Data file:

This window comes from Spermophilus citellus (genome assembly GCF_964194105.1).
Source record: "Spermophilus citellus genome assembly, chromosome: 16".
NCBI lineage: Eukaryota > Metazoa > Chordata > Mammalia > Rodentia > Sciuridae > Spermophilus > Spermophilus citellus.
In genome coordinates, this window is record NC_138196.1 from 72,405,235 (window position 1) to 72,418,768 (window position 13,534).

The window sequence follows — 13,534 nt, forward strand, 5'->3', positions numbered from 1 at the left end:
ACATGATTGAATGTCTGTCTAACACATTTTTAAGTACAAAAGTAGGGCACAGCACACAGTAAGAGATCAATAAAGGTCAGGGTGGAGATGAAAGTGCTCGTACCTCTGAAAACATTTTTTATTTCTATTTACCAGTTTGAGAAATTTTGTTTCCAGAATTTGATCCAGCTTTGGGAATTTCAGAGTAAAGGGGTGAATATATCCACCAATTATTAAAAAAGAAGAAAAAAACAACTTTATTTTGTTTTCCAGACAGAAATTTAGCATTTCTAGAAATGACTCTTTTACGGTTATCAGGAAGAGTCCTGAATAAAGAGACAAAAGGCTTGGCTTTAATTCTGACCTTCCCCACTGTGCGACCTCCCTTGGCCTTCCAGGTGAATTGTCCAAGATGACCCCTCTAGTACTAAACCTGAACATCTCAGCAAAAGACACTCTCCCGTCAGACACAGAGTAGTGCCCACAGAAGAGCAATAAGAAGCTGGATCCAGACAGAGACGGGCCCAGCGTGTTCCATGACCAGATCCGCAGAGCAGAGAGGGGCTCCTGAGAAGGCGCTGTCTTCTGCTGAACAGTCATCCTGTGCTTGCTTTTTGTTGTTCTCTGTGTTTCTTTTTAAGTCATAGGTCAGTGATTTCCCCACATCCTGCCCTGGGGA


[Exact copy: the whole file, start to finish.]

This window comes from Spermophilus citellus (genome assembly GCF_964194105.1).
Source record: "Spermophilus citellus genome assembly, chromosome: 16".
NCBI lineage: Eukaryota > Metazoa > Chordata > Mammalia > Rodentia > Sciuridae > Spermophilus > Spermophilus citellus.
In genome coordinates, this window is record NC_138196.1 from 72,405,235 (window position 1) to 72,418,768 (window position 13,534).

The window sequence follows — 13,534 nt, forward strand, 5'->3', positions numbered from 1 at the left end:
ACATGATTGAATGTCTGTCTAACACATTTTTAAGTACAAAAGTAGGGCACAGCACACAGTAAGAGATCAATAAAGGTCAGGGTGGAGATGAAAGTGCTCGTACCTCTGAAAACATTTTTTATTTCTATTTACCAGTTTGAGAAATTTTGTTTCCAGAATTTGATCCAGCTTTGGGAATTTCAGAGTAAAGGGGTGAATATATCCACCAATTATTAAAAAAGAAGAAAAAAACAACTTTATTTTGTTTTCCAGACAGAAATTTAGCATTTCTAGAAATGACTCTTTTACGGTTATCAGGAAGAGTCCTGAATAAAGAGACAAAAGGCTTGGCTTTAATTCTGACCTTCCCCACTGTGCGACCTCCCTTGGCCTTCCAGGTGAATTGTCCAAGATGACCCCTCTAGTACTAAACCTGAACATCTCAGCAAAAGACACTCTCCCGTCAGACACAGAGTAGTGCCCACAGAAGAGCAATAAGAAGCTGGATCCAGACAGAGACGGGCCCAGCGTGTTCCATGACCAGATCCGCAGAGCAGAGAGGGGCTCCTGAGAAGGCGCTGTCTTCTGCTGAACAGTCATCCTGTGCTTGCTTTTTGTTGTTCTCTGTGTTTCTTTTTAAGTCATAGGTCAGTGATTTCCCCACATCCTGCCCTGGGGA